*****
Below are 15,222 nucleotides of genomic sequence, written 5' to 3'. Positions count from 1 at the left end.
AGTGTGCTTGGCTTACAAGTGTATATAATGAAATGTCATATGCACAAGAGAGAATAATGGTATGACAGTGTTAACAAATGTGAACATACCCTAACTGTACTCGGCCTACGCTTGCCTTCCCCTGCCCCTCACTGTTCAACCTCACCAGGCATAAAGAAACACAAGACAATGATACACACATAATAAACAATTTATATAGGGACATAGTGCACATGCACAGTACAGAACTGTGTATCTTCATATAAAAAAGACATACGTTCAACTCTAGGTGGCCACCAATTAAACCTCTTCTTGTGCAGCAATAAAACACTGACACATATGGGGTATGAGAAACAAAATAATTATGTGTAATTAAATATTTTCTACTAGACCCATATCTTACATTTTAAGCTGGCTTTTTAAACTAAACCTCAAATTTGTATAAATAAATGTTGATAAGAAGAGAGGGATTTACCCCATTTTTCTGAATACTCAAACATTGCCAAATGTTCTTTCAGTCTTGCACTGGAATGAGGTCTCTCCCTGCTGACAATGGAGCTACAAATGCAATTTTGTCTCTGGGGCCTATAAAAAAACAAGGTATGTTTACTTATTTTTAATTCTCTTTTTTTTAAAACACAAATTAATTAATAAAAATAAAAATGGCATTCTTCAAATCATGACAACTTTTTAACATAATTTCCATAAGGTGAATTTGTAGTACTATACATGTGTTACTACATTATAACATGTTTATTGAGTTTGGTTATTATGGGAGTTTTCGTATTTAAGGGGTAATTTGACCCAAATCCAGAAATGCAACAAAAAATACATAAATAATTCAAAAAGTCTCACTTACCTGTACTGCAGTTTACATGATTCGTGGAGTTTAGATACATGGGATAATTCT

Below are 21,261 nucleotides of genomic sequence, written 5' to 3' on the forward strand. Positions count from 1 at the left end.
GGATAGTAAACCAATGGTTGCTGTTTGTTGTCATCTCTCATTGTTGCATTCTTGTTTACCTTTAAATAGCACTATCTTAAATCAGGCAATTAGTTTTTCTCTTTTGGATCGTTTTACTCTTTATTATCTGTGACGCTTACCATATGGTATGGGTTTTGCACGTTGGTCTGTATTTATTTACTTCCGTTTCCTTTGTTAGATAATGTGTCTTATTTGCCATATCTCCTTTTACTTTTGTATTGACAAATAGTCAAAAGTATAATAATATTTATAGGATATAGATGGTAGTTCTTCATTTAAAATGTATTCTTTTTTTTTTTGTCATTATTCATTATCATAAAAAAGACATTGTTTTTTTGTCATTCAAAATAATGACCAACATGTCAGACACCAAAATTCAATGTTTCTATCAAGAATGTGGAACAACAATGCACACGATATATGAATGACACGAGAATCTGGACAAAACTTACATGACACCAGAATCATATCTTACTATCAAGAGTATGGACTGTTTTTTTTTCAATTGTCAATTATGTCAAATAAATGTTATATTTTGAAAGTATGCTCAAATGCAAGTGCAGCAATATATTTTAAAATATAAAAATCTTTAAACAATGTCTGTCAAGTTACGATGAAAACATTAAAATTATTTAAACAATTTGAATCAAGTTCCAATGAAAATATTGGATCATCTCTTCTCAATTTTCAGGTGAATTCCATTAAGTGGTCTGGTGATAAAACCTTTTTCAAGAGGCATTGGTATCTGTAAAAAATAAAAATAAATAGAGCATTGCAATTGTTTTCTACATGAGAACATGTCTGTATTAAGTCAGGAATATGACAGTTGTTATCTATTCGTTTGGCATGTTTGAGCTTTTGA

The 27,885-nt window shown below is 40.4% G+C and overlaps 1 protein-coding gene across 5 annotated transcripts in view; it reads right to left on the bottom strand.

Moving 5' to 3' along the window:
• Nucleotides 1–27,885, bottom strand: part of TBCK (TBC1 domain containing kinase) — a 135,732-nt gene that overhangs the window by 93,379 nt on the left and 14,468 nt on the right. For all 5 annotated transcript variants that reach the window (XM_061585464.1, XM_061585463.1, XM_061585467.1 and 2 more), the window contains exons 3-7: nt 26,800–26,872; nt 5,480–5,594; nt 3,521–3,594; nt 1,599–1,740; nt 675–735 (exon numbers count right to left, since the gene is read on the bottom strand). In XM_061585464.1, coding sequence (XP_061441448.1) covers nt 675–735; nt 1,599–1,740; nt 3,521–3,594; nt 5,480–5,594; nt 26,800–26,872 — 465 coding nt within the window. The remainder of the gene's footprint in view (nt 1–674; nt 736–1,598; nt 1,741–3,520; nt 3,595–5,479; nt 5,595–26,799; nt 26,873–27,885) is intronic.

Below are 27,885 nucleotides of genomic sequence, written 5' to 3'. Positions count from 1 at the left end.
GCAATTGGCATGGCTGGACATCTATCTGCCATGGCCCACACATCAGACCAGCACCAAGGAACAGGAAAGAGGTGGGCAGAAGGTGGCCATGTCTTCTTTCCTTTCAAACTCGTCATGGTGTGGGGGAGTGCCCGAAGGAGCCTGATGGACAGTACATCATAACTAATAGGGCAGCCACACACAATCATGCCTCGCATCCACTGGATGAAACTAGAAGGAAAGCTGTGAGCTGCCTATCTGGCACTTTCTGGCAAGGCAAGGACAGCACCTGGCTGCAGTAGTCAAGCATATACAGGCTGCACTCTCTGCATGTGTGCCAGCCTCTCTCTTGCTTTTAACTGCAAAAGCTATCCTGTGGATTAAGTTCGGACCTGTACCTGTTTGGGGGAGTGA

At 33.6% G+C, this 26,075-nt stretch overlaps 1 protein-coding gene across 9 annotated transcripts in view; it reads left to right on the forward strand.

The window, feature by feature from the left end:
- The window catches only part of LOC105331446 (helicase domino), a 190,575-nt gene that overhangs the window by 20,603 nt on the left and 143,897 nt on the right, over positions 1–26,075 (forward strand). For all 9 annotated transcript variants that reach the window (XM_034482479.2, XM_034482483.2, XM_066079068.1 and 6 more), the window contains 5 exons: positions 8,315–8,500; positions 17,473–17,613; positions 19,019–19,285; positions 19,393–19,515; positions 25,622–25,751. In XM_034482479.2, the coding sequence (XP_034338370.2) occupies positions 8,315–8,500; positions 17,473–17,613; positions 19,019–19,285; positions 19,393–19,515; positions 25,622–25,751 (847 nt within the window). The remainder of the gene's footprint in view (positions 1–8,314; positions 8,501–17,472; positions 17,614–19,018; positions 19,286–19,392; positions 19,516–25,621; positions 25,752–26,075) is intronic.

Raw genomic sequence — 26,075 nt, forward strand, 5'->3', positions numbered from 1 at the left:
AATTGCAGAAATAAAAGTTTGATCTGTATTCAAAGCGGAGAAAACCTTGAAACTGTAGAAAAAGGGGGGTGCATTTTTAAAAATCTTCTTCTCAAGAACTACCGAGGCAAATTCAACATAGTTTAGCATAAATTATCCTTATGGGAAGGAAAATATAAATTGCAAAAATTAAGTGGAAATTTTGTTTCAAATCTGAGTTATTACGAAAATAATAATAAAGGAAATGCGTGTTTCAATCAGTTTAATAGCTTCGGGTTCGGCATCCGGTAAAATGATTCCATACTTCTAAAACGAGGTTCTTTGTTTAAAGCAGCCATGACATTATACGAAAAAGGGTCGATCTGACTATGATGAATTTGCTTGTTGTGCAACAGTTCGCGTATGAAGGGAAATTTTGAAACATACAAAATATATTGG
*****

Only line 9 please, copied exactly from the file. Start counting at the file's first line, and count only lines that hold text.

GCAATTGGCATGGCTGGACATCTATCTGCCATGGCCCACACATCAGACCAGCACCAAGGAACAGGAAAGAGGTGGGCAGAAGGTGGCCATGTCTTCTTTCCTTTCAAACTCGTCATGGTGTGGGGGAGTGCCCGAAGGAGCCTGATGGACAGTACATCATAACTAATAGGGCAGCCACACACAATCATGCCTCGCATCCACTGGATGAAACTAGAAGGAAAGCTGTGAGCTGCCTATCTGGCACTTTCTGGCAAGGCAAGGACAGCACCTGGCTGCAGTAGTCAAGCATATACAGGCTGCACTCTCTGCATGTGTGCCAGCCTCTCTCTTGCTTTTAACTGCAAAAGCTATCCTGTGGATTAAGTTCGGACCTGTACCTGTTTGGGGGAGTGA